Summaries of SEC interpretations & court decisions dealing with Section 4(2). “Basic requirements for private placements”.

 All of the offerees must have access to meaningful current information concerning the issuer (i.e. the partnership). The fact that an offeree has considerable financial resources or is a lawyer, accountant or business person, & thus may be considered sophisticated, does not obviate the need for appropriate information to be made available!

 Regulation D in no way relieves issuers of their obligation to furnish investors whatever materiel information may be needed to make any required disclosures not misleading. (SEC interpretation 1992)

 SEC vs. Ralston Purina Co. 346 U.S. 119 (1953) “Private offering exemption for employees would exist only to the extent that the employees had access to substantially the same information concerning the issuer which registration would provide and who are able to fend for themselves.”

 All offerees & purchasers must have access to the same kind of information concerning the issuer which would appear in an SEC registration statement; these persons must be able to comprehend & evaluate such information. (It must be kept in mind that any offer to an offeree who would not qualify, as well as any sale to a purchaser who would not qualify, may destroy the private placement exemption and result in a violation of Section 5 of the Securities Act.)

 The issuer and any parties acting for the issuer, including the Broker-Dealer, must take all reasonable steps to insure that the information given to offerees & purchasers is COMPLETE & ACCURATE. This is “due diligence”. All information passed on in the course of the private placement, either orally or by memorandum (or offering circular) is subject to the anti-fraud provisions of the Federal Securities laws.

 The fact that an offering memorandum is not reviewed by the SEC does not lower the standards for accuracy which would be applicable to any registered offering.

 What is readily apparent from the foregoing is that current and accurate information about the offerees in a private placement transaction is absolutely essential for the making of judgments as to suitability, ability to evaluate an offering & investment and investment intent!

 ACCREDITATION IS NO SUBSTITUTE FOR DISCLOSURE. In other words, just because an investor is accredited (sophisticated, rich and smart), the requirement and need for full disclosure is still very apparent! An offering to accredited investors is exempt from registration, not disclosure.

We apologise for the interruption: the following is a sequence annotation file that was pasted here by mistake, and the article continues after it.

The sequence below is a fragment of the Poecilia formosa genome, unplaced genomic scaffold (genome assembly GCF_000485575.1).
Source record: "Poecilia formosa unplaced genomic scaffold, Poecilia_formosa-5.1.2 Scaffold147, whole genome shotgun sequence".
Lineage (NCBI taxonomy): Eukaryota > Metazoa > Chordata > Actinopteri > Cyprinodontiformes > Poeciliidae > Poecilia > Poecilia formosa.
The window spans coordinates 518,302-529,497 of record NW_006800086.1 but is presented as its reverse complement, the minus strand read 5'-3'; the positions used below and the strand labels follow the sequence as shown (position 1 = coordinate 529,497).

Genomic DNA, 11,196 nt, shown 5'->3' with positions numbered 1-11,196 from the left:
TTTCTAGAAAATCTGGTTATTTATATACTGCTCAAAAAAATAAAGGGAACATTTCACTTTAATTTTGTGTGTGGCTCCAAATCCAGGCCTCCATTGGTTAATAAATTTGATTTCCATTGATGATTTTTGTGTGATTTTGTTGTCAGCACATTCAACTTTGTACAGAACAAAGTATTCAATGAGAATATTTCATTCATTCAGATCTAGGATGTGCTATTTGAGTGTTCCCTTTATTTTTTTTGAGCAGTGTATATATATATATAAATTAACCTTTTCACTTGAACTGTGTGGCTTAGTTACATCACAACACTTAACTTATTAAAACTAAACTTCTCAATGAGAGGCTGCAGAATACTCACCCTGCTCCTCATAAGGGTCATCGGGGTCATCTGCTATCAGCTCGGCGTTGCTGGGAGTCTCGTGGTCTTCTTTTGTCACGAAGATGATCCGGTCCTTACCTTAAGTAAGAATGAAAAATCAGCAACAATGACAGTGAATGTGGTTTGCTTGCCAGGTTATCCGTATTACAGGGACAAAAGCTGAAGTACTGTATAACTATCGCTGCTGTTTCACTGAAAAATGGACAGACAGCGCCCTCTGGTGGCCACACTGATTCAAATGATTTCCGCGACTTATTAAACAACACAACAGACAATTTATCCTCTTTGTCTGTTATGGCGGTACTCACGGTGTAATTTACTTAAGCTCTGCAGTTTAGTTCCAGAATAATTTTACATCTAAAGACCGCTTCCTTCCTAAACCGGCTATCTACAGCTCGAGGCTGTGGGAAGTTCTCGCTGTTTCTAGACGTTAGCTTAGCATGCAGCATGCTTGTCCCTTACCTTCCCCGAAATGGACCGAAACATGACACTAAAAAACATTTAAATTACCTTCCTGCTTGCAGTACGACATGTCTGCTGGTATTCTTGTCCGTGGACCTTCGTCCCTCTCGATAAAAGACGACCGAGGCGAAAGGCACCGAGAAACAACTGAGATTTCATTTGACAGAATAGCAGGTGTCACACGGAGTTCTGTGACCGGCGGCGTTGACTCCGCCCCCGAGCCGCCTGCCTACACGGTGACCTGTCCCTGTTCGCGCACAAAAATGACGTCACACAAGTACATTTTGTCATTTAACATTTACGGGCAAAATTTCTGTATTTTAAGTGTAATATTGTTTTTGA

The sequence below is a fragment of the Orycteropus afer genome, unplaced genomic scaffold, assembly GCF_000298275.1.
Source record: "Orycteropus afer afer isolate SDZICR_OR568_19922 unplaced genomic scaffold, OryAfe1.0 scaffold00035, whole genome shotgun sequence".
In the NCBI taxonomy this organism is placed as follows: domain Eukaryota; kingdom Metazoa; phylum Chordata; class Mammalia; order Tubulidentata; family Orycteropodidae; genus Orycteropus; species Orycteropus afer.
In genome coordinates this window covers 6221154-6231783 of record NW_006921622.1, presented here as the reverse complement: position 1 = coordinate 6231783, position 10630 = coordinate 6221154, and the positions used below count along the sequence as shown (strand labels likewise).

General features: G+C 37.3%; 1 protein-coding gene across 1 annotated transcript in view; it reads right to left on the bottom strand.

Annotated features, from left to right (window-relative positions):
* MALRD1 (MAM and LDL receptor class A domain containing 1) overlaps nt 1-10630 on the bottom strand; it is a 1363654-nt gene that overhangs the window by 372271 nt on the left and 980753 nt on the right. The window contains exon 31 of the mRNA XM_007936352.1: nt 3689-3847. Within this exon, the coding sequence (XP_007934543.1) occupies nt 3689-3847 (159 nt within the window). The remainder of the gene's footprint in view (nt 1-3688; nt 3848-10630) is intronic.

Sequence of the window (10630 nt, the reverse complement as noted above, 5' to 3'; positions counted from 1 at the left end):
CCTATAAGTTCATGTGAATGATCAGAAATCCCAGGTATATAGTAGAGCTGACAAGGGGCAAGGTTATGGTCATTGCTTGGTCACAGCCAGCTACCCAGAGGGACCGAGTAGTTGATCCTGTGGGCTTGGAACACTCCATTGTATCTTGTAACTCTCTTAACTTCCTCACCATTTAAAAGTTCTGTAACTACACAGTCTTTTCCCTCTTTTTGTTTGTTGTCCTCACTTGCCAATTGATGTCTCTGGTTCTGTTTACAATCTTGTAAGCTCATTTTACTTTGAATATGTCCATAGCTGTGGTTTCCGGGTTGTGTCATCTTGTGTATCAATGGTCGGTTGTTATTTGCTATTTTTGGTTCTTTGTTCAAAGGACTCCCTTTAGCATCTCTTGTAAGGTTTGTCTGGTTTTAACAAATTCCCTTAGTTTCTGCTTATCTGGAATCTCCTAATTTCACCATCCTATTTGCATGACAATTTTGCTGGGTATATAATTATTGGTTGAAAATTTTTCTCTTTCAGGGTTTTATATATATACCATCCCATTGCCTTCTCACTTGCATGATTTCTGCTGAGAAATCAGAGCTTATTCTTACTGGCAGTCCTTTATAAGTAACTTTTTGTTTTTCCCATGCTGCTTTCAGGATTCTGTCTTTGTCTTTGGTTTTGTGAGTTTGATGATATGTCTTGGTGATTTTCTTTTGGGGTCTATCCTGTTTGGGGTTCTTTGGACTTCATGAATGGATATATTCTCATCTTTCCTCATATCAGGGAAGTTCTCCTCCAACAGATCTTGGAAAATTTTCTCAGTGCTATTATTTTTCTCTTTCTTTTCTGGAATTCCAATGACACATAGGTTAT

The investment in mutual funds recommended by brokerage firms is, of course, subject to the risks of general stock market volatility, the risks of concentrating in a specific sector(s), the risks entailed in the stocks of the individual companies comprising the fund, the risks attendant to the increased volatility of small capitalization companies and the additional volatility of exposure attendant to any foreign stocks in the funds.  These risks are rarely disclosed to the client (Report of the Mutual Fund Task Force – April 2005).

 Furthermore, neither the brokerage firm or the broker typically explains the material difference between Class A, Class B and Class C shares to the client.  These differences include first the front end load.  Class A shares incur an initial sales charge. However, this can be substantially reduced or eliminated by breakpoint discounts.  Class B and Class C shares have no front end load.  Second is the Contingent Deferred Sales Charge (CDSC).  Class A shares do not have one.  With respect to Class B shares, the CDSC declines over several years.  With Class C shares, there is usually a lower CDSC than Class B shares that is eliminated after one year.  Third is 12b-1 fees.  Class B & C shares have this ongoing servicing fee that is much higher than with Class A shares.  Fourth, is Conversion to Class A shares.  For Class A shares this is N/A.  Class B shares convert to Class A shares after 8 – 10 years, thereby reducing expenses.  Class C shares do not and their annual expenses remain at the same level.

 In June 25, 2003, in an NASD Investor alert:  Class B Mutual Funds; Do They Make the Grade?, pointed out that given the fact that senior citizens frequently require funds as a result of declining health, placing funds in an investment that carries a large load, whether up-front or deferred, is suspect.

 While Class B shares do not incur an up front sales charge, they do have a contingent deferred sales charge (the commission paid to the brokerage firm) of typically 4-5%.  If the shares are held for a specified period (generally 6 years),   With each year, the buyer continues to hold the investment in the fund, the deferred sales charge decreases, e.g., assuming a 5% sales charge, the customer is charged 5% if sold during the first year, 4% if sold during the second year, 3% if sold during the third year, and so on.  While Class A shares carry an up-front commission, the customer is provided break-points for investing more than a specified amount (generally $50,000) in a family of funds so that investments of large size ($250,000 to $500,000) range from 1.5% to 2.5%(which is the lower commission paid to the brokerage firm).  The broker’s  commission is determined by the sales charge whether in the form of upfront commissions for Class A shares or the deferred sales charge of Class B shares.  Therefore, the broker has a financial incentive not to inform the customer of the lower commissions available through the breakpoint pricing of Class A shares.